• Optimizing Pesticide Applications Along North Carolina Roadsides

    NCDOT Research Project Number: 2022-03

 Executive Summary

  • ​North Carolina Department of Transportation (NC DOT) manages the second largest state supported transportation network in the United States (NC DOT, 2020). To optimally manage vegetation along roadsides, NC DOT utilize herbicides as a component of Integrated Roadside Vegetation Management to ensure safe travel routes for motorists and preserve road system infrastructure. As a result of wide-ranging climatic and edaphic conditions in North Carolina, scenarios may arise that lead to off-target herbicide movement during or following an application along roadsides. With many North Carolina roadsides bordering agricultural production fields, water bodies, wetlands and endangered species habitats, it’s imperative tooptimize applications and develop appropriate best management practices to optimize target efficacy as well as minimizing off-target movement and collateral damage. This is a major concern in many geographic sectors but is paramount in agriculturally diverse states including North Carolina as many crops, particularly high value specialty crops, are extremely sensitive to many herbicides including those used along roadsides in close proximity to agricultural production fields. 

    Roadside Right-of-Way Herbicide Spraying Begins Next Month in Van Buren |  Moody on the Market

    North Carolina is the third most agriculturally diverse state nationally and harvested approximately 117,000 acres of flue-cured tobacco accounting for > 70% of total U.S. production valued at > $441 million (USDA ERS 2020). Similarly, 1.52 million acres of soybeans were harvested in North Carolina in 2019 valued at > $468 million positioning tobacco and soybean as the two most economically valuable crops in North Carolina (USDA ERS 2020). Preliminary investigations have evaluated crop sensitivity to commonly used herbicides in terms of visual crop injury; however, additional research is needed to quantify the relationship between visual crop injury and yield reduction as ultimately yield is the most consequential measurement. Further, research is needed to investigate additional variables and their impact on potential herbicide movement as well as characterizing movement from herbicide applications along roadsides via appropriate air sampling techniques.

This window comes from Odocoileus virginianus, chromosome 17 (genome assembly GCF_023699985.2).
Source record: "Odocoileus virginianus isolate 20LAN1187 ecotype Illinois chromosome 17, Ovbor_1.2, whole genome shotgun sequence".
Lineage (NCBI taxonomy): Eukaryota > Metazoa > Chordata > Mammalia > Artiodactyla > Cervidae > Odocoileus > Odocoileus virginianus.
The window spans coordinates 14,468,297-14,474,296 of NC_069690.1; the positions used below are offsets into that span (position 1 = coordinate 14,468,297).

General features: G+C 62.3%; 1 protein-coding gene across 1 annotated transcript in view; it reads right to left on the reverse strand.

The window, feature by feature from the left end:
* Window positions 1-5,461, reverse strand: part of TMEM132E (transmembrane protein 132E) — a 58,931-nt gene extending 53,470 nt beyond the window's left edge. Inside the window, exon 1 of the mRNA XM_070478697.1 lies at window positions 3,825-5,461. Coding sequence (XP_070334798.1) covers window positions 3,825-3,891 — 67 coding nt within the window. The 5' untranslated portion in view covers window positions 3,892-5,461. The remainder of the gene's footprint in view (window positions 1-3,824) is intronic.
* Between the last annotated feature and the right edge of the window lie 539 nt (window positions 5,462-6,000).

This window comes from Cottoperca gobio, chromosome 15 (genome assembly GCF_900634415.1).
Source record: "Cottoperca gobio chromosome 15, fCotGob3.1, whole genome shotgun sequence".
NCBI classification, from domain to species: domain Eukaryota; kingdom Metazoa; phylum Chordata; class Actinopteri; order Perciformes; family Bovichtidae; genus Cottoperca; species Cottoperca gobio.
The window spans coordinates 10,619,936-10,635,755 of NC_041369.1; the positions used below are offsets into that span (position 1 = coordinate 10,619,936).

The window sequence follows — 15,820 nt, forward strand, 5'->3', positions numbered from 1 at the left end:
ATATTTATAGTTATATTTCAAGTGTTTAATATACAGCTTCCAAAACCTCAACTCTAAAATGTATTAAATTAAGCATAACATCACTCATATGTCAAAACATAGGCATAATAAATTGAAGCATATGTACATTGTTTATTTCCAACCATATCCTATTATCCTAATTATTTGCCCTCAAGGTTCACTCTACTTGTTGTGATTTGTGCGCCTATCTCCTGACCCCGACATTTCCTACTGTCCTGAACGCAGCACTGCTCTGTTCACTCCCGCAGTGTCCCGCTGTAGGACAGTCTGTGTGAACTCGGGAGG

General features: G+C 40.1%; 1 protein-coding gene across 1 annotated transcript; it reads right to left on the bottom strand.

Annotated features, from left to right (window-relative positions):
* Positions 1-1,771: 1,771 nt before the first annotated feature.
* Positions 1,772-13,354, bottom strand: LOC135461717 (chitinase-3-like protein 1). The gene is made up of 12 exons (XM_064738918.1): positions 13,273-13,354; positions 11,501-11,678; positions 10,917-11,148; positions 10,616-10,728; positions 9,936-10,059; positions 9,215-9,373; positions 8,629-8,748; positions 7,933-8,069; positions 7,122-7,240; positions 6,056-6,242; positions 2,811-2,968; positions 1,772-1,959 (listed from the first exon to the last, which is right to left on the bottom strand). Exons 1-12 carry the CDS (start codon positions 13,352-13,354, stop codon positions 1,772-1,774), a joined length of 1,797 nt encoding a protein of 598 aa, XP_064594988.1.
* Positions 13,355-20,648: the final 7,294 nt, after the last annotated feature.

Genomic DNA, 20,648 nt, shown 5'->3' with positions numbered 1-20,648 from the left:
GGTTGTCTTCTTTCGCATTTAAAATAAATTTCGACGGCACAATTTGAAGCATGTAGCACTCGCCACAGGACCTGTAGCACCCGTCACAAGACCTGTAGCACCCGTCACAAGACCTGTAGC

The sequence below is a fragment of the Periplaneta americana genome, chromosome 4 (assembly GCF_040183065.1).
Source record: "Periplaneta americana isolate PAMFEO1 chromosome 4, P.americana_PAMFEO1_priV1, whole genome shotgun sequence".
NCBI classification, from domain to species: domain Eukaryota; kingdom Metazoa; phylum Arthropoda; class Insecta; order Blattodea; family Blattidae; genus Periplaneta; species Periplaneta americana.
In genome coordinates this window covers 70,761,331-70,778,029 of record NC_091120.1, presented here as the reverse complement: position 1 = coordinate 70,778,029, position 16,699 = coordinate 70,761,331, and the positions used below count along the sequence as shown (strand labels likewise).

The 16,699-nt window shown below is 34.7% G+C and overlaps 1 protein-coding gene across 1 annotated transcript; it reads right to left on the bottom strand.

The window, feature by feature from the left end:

Travis Gannon
Travis Gannon
David Harris
John W. Kirby
NC State University

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 Report Period

  • August 1, 2021 - July 31, 2024


  • In Progress


  • Environment and Hydraulics

 Sub Category

  • Vegetation Management and Roadside

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